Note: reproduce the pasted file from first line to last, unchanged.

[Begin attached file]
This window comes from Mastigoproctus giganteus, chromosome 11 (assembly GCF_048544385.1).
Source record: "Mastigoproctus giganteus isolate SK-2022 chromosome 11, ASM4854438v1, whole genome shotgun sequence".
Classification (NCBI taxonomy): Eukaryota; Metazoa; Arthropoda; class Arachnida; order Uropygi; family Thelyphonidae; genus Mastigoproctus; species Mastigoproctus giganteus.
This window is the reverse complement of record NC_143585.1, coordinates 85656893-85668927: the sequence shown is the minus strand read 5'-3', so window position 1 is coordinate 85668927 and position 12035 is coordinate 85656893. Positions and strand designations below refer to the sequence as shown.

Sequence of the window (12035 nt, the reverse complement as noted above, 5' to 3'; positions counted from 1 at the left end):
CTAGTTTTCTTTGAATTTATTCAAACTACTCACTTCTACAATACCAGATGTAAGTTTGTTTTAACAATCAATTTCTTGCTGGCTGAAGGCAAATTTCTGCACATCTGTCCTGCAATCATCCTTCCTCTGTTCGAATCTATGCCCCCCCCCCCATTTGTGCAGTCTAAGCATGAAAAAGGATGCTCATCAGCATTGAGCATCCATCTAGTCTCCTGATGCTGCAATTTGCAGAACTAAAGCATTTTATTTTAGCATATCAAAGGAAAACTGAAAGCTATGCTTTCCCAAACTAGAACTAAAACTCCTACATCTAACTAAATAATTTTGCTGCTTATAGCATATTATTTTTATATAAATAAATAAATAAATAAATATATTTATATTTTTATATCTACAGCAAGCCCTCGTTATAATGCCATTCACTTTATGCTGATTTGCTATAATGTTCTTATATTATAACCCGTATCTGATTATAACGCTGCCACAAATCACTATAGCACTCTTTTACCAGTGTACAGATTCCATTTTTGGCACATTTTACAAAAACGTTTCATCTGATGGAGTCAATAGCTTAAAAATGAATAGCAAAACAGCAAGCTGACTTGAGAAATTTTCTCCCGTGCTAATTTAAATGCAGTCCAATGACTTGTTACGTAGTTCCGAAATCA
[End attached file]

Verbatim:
This window comes from Mastigoproctus giganteus, chromosome 11 (assembly GCF_048544385.1).
Source record: "Mastigoproctus giganteus isolate SK-2022 chromosome 11, ASM4854438v1, whole genome shotgun sequence".
Classification (NCBI taxonomy): Eukaryota; Metazoa; Arthropoda; class Arachnida; order Uropygi; family Thelyphonidae; genus Mastigoproctus; species Mastigoproctus giganteus.
This window is the reverse complement of record NC_143585.1, coordinates 85656893-85668927: the sequence shown is the minus strand read 5'-3', so window position 1 is coordinate 85668927 and position 12035 is coordinate 85656893. Positions and strand designations below refer to the sequence as shown.

Sequence of the window (12035 nt, the reverse complement as noted above, 5' to 3'; positions counted from 1 at the left end):
CTAGTTTTCTTTGAATTTATTCAAACTACTCACTTCTACAATACCAGATGTAAGTTTGTTTTAACAATCAATTTCTTGCTGGCTGAAGGCAAATTTCTGCACATCTGTCCTGCAATCATCCTTCCTCTGTTCGAATCTATGCCCCCCCCCCCATTTGTGCAGTCTAAGCATGAAAAAGGATGCTCATCAGCATTGAGCATCCATCTAGTCTCCTGATGCTGCAATTTGCAGAACTAAAGCATTTTATTTTAGCATATCAAAGGAAAACTGAAAGCTATGCTTTCCCAAACTAGAACTAAAACTCCTACATCTAACTAAATAATTTTGCTGCTTATAGCATATTATTTTTATATAAATAAATAAATAAATAAATATATTTATATTTTTATATCTACAGCAAGCCCTCGTTATAATGCCATTCACTTTATGCTGATTTGCTATAATGTTCTTATATTATAACCCGTATCTGATTATAACGCTGCCACAAATCACTATAGCACTCTTTTACCAGTGTACAGATTCCATTTTTGGCACATTTTACAAAAACGTTTCATCTGATGGAGTCAATAGCTTAAAAATGAATAGCAAAACAGCAAGCTGACTTGAGAAATTTTCTCCCGTGCTAATTTAAATGCAGTCCAATGACTTGTTACGTAGTTCCGAAATCA